The Valuation Trap – Part 2, a Dog in the Manger

January 16th, 2019

Reflex CapitalBlogThe Valuation Trap – Part 2, a Dog in the Manger

Been there, done it. I took investors into my company and awarded them with extensive rights without much thinking about it.

I trusted their talk about how they had the same interest with me, how they would never block anything, and how it all was a pure formality. Bullshit. Quid pro quo. High valuations mean high risks and more extensive veto rights.

I’ll tell you a couple of stories.

Story 1. A major global financial crisis occurred in 2008, and moreover, we screwed SAP implementation. The investors said, “Do not expect any more funding from us. You’re on your own.” Well, we would have expected our partners to stay with us in good and bad … but at least, they would not torpedo our efforts to save the business. Us, founders, had to once again bet everything on the company, we pledged our houses … and saved the company. It grew again, yet we still needed more cash. One of our investors was willing to support us again. The second investor, however, said that not only he would not invest any more money (he lost his biggest LP due to the crisis), but that his stake shall not be diluted should anyone else invest! “We have a veto right to any funding, so unless you guys keep our stake at where it is now, we will not give you our consent.” That was obviously unacceptable for our lead investor who said they would rather let us go bankrupt than succumb to such a blackmail.

Story 2. A global startup success story, a company most of you know. At the beginning, they took money from an investor who got a blocking right to everything. Moreover, he always had ill manners. In the board discussions, he would attack the founder with open vulgarisms. There were several exit talks of the company to big multi-billion players. And now imagine a stakeholder who says to the prospective buyers: “Boys, I have the rights to block it all, so you shall give me more money than to the founders, otherwise go home.” No kidding. As a result, no exit discussions ever progressed.

Veto rights are a standard part of most investment contracts. The investor gets the right to veto any important decisions, for example any other funding, M&A, but often also ordinary business decisions such as senior hires and their compensation packages. On the one hand, no problem with that, he has more experience, so can help avoid fatal errors. But there is also the flip-side. To understand the risks, it helps to know, how an ordinary investment manager job actually looks like. In the vast majority of cases such a wealthy-looking guy is not an entrepreneur like you. He often is just a corporate soldier. A person who works for his salary, and, similarly as in a corporation, his main interest is not to make bold decisions, but not to make mistakes. He fears to be fired. And what is the best strategy to not make mistakes? To assume no responsibility, to decide nothing. So, it is quite common for an entrepreneur to send a so-called “consent letter” to hire a super-employee with whom he felt in love. (By the way, just the constant stress to exactly fulfill all your obligations of the hundred-page investment contract … but that’s elaborated on elsewhere). And after a few iterations, a month went by and although the investor (or his legal department) finally releases the written consent, the love is lost and the guy is already employed somewhere else. Or, you arrange to acquire your competitor, agree on everything, pay due diligence process, prepare contracts, etc., the investor will “support you” all the time (“Great idea, we shall formally approve it after everything is ready”), yet when there’s the time, he doesn’t have the balls and you will not get the approval. True story.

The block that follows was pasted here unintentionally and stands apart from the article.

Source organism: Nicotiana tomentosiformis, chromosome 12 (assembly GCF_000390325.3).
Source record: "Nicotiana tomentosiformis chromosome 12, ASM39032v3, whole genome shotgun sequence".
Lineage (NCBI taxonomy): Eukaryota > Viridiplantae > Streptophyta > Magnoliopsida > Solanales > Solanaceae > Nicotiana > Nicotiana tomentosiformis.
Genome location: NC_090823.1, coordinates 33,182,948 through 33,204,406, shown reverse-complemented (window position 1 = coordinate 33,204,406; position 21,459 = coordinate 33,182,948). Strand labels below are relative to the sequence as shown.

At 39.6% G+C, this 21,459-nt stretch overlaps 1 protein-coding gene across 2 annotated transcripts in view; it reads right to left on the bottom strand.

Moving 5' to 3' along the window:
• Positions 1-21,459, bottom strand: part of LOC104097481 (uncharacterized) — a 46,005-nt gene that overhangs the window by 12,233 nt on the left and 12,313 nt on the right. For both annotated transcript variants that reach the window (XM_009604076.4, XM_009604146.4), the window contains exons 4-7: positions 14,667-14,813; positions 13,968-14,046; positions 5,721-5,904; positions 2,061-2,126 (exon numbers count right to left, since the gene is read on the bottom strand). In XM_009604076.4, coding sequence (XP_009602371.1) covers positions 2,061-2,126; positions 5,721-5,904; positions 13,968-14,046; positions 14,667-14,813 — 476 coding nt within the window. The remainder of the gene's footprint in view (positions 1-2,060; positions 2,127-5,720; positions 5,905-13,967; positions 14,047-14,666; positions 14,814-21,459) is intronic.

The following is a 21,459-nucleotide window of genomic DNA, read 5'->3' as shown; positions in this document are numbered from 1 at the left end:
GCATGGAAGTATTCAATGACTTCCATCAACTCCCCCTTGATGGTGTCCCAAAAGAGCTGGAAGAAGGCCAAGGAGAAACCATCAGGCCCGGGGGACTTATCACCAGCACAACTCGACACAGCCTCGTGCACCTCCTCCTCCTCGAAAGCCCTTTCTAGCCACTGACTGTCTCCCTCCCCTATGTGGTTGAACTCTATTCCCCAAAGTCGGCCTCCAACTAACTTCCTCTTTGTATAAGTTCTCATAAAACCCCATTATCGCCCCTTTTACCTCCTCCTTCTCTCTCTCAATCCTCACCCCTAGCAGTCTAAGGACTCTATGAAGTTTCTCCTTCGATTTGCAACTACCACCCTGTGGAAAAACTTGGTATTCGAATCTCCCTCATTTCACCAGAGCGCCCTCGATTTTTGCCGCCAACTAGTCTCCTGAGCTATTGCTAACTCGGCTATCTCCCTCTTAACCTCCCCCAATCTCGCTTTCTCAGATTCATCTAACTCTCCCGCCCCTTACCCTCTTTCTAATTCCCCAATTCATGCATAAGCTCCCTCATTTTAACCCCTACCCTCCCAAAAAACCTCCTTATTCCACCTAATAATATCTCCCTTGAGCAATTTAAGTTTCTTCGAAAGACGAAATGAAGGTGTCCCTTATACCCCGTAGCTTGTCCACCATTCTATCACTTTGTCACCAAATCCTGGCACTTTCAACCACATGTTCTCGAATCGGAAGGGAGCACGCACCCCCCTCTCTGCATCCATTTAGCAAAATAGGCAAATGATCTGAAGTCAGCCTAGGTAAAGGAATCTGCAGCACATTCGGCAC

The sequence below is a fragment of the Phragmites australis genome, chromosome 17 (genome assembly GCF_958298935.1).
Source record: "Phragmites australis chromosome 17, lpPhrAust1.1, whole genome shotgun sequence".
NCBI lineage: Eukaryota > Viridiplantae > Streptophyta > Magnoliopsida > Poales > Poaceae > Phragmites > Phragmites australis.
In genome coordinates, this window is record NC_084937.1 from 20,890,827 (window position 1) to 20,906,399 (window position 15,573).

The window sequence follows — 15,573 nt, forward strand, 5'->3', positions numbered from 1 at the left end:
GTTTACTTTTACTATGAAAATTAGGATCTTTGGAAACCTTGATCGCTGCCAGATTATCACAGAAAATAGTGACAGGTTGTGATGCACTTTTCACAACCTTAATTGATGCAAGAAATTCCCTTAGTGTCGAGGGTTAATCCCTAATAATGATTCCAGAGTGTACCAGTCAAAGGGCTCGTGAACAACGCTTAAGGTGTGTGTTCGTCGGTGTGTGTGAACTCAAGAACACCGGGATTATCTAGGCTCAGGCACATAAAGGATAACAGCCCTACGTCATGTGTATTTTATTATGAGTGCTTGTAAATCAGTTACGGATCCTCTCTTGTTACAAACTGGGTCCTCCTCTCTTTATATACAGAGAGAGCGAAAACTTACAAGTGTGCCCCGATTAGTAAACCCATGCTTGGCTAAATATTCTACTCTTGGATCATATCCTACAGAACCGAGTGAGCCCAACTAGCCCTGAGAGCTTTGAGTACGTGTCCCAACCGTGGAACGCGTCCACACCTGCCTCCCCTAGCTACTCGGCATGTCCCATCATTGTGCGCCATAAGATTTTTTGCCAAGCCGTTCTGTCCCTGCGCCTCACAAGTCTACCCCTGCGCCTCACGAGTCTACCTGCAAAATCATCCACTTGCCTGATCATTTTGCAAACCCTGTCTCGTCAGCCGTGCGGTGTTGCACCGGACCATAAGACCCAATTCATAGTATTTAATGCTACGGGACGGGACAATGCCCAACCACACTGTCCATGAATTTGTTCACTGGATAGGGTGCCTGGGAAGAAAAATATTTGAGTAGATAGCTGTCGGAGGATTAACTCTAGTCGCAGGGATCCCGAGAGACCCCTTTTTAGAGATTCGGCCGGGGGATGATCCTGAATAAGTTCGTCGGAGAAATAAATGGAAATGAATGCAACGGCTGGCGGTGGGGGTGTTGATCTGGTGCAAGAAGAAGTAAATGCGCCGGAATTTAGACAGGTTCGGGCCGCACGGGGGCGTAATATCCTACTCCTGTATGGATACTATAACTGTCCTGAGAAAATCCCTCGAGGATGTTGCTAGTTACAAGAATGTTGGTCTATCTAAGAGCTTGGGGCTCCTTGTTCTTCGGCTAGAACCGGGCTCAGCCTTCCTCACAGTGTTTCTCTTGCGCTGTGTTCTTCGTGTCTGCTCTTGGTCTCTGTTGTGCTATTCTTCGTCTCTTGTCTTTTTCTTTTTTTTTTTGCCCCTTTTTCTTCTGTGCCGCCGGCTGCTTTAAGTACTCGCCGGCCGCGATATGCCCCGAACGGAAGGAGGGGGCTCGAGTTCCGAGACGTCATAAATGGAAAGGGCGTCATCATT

One does not read these things in the PR texts about successful investments and it’s easy to listen to the Sirens. They always sing beautifully, wearing golden robes and waving big valuations. However, it is extremely important for you to have investors on your side, your blood, your values, same motivations. They shall be with you in good and bad and have the balls to make courageous decisions. Veto rights in the contract and their potential unscrupulous enforcement are far more important for the future of your company than if the investor has 12% or 18% stake in your company.

Disclaimer: Of course, not all investors are alike. Many are not corporate soldiers, many can assume risks and have genuine interest to help you. And also it would be naive to think someone would bet on you big bucks without any veto rights. The point of this article is, that founders tend to be blindfolded with the valuation… whilst there are much more important things to look for.



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